Bottom line, much like its predecessor, the Fuji X-A5's performance was underwhelming, with slower than average startup time, mode switching and cycle times, and while AF lag has improved slightly, it is still slower than average. Full-res burst speed was decent for its class and JPEG buffer depth has improved significantly, however RAW buffer depths remain very shallow. Prefocused shutter lag was pretty good, though, and the new 4K Burst mode can capture 8MP JPEGs at a pretty swift 15 fps, however some competing models offer the same feature at 24 or 30 fps.

Battery

Battery Life
Good battery life for a mirrorless camera.

Operating Mode Battery Life
Still Capture,
(CIPA standard)
450 shots

The Fuji X-A5 uses a custom rechargeable lithium-ion battery pack for power, and comes with a single battery and an AC adapter for charging in-camera via the USB port. The CIPA-rated 450 shots per charge is above average for a mirrorless camera and slightly improved over the X-A3's 410 shots (at least partially because of the weaker flash), but still much lower than most DSLRs. As is usually the case, we recommend getting a second battery for your X-A5 if you plan any extended outings.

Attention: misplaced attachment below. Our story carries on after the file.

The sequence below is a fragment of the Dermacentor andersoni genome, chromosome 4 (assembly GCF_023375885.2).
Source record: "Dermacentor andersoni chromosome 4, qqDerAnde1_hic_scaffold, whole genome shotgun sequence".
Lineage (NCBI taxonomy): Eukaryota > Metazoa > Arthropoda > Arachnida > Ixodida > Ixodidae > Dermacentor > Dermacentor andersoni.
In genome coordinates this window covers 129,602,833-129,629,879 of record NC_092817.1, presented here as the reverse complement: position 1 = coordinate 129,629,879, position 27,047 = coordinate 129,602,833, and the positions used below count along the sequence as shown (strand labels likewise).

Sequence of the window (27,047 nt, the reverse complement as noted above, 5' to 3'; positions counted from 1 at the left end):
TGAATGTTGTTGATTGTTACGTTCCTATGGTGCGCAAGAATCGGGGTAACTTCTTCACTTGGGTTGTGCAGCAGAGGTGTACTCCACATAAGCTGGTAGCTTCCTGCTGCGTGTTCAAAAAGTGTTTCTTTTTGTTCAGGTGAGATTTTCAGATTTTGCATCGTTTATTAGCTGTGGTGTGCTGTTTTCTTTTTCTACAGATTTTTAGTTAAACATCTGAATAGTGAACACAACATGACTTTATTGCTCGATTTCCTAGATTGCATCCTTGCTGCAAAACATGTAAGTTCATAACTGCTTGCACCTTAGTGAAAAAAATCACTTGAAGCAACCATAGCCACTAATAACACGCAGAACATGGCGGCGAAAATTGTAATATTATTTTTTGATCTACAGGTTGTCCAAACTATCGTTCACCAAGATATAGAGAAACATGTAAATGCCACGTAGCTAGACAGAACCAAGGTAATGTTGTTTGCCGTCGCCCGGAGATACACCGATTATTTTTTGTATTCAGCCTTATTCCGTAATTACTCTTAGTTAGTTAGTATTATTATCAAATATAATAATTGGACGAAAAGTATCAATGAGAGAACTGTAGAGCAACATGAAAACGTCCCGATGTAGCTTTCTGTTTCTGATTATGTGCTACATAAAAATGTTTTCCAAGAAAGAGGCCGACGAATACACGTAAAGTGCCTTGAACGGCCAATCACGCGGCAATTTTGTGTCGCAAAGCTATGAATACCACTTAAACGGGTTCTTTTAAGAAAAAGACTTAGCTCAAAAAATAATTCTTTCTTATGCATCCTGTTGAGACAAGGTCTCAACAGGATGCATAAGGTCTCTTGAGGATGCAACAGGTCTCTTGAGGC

The table above shows the number of shots the camera is capable of (on a fully-charged rechargeable battery), based on CIPA battery-life and/or manufacturer standard test conditions.

(Interested readers can find an English translation of the CIPA DC-002 standards document here. (180K PDF document))

 



Enter this month to win:

1 $300 Adorama Gift Certificate

2 $200 Adorama Gift Certificate

3 $100 Adorama Gift Certificate